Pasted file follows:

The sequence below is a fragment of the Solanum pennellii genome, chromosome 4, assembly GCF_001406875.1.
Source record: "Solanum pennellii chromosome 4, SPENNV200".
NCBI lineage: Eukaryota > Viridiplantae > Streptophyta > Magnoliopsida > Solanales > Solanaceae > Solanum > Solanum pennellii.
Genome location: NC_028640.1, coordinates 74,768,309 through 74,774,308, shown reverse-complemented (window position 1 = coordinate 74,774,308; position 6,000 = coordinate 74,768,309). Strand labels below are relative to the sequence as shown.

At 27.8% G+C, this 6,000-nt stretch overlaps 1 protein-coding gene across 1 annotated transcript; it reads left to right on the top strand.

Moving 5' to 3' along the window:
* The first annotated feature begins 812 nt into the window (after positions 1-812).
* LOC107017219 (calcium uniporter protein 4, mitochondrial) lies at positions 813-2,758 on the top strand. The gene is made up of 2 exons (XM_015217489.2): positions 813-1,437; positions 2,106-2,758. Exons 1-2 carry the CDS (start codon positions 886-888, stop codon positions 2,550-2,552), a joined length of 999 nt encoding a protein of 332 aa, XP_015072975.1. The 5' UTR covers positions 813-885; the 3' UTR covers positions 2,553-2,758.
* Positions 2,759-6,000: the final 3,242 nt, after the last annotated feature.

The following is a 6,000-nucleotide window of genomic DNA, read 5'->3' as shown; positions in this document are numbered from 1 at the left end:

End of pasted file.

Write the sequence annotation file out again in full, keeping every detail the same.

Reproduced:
The sequence below is a fragment of the Solanum pennellii genome, chromosome 4, assembly GCF_001406875.1.
Source record: "Solanum pennellii chromosome 4, SPENNV200".
NCBI lineage: Eukaryota > Viridiplantae > Streptophyta > Magnoliopsida > Solanales > Solanaceae > Solanum > Solanum pennellii.
Genome location: NC_028640.1, coordinates 74,768,309 through 74,774,308, shown reverse-complemented (window position 1 = coordinate 74,774,308; position 6,000 = coordinate 74,768,309). Strand labels below are relative to the sequence as shown.

At 27.8% G+C, this 6,000-nt stretch overlaps 1 protein-coding gene across 1 annotated transcript; it reads left to right on the top strand.

Moving 5' to 3' along the window:
* The first annotated feature begins 812 nt into the window (after positions 1-812).
* LOC107017219 (calcium uniporter protein 4, mitochondrial) lies at positions 813-2,758 on the top strand. The gene is made up of 2 exons (XM_015217489.2): positions 813-1,437; positions 2,106-2,758. Exons 1-2 carry the CDS (start codon positions 886-888, stop codon positions 2,550-2,552), a joined length of 999 nt encoding a protein of 332 aa, XP_015072975.1. The 5' UTR covers positions 813-885; the 3' UTR covers positions 2,553-2,758.
* Positions 2,759-6,000: the final 3,242 nt, after the last annotated feature.

The following is a 6,000-nucleotide window of genomic DNA, read 5'->3' as shown; positions in this document are numbered from 1 at the left end: